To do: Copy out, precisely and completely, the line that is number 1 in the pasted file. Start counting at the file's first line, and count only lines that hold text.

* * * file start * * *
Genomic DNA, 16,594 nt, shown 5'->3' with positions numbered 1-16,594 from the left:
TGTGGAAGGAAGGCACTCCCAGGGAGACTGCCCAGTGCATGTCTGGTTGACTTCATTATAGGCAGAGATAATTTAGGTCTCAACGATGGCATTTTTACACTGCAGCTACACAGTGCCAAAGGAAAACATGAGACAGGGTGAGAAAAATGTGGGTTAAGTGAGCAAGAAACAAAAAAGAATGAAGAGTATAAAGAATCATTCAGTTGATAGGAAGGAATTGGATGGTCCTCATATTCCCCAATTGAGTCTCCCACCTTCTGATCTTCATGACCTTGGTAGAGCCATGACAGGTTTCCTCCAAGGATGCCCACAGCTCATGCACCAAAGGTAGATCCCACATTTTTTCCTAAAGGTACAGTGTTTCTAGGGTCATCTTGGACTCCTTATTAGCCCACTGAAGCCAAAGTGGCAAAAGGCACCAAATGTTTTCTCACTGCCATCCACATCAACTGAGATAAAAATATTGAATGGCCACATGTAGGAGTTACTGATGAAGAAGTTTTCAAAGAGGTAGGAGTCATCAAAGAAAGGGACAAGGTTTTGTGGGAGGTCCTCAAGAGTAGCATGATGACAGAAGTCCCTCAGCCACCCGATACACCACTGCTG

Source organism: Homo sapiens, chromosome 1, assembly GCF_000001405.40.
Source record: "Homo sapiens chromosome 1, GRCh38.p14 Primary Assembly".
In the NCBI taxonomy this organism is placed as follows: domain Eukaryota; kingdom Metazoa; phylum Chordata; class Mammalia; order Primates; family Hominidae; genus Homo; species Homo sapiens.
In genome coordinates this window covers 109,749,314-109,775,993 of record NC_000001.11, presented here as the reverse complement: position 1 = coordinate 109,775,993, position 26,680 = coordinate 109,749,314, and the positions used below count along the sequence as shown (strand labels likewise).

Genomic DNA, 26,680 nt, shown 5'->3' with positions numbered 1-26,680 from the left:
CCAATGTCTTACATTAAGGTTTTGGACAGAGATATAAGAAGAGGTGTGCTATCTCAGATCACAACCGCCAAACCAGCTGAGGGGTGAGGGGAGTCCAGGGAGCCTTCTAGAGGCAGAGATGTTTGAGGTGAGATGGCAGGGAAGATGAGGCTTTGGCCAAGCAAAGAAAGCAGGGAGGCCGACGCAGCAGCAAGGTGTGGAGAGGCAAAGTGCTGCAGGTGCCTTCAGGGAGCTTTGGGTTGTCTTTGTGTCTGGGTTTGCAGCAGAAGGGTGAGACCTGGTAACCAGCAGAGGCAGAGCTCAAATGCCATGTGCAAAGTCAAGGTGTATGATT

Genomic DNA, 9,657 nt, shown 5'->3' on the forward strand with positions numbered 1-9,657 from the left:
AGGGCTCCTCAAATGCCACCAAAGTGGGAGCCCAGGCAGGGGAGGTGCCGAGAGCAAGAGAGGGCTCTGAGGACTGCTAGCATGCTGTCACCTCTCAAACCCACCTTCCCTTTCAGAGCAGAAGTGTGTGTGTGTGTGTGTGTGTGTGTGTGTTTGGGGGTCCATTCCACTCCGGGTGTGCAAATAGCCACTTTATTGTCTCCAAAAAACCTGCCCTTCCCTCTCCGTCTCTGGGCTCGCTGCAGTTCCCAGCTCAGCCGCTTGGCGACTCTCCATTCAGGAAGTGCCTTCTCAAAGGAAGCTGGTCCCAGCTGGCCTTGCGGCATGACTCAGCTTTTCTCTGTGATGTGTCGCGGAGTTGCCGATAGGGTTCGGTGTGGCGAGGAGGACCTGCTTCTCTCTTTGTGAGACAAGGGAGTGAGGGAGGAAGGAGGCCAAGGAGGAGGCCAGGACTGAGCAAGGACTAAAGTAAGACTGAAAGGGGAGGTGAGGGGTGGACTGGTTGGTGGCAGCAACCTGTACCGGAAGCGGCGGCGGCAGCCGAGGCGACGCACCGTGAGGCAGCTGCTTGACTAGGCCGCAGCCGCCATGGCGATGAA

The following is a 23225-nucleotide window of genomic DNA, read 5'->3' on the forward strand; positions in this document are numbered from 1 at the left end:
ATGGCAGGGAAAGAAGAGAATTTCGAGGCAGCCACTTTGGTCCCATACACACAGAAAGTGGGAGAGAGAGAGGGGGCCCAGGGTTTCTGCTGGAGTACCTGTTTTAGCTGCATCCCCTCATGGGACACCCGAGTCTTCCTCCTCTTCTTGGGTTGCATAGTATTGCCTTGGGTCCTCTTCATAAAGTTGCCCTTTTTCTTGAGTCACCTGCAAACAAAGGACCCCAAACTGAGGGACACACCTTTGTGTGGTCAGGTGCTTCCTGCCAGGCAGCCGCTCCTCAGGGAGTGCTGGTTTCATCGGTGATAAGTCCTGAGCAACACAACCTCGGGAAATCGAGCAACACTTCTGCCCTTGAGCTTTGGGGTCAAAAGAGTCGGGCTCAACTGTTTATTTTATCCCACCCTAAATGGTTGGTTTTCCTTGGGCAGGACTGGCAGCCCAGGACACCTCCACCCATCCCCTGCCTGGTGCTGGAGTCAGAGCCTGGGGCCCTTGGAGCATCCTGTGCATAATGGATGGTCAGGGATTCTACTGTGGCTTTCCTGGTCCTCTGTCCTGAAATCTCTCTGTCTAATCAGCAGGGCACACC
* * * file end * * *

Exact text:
Genomic DNA, 16,594 nt, shown 5'->3' with positions numbered 1-16,594 from the left: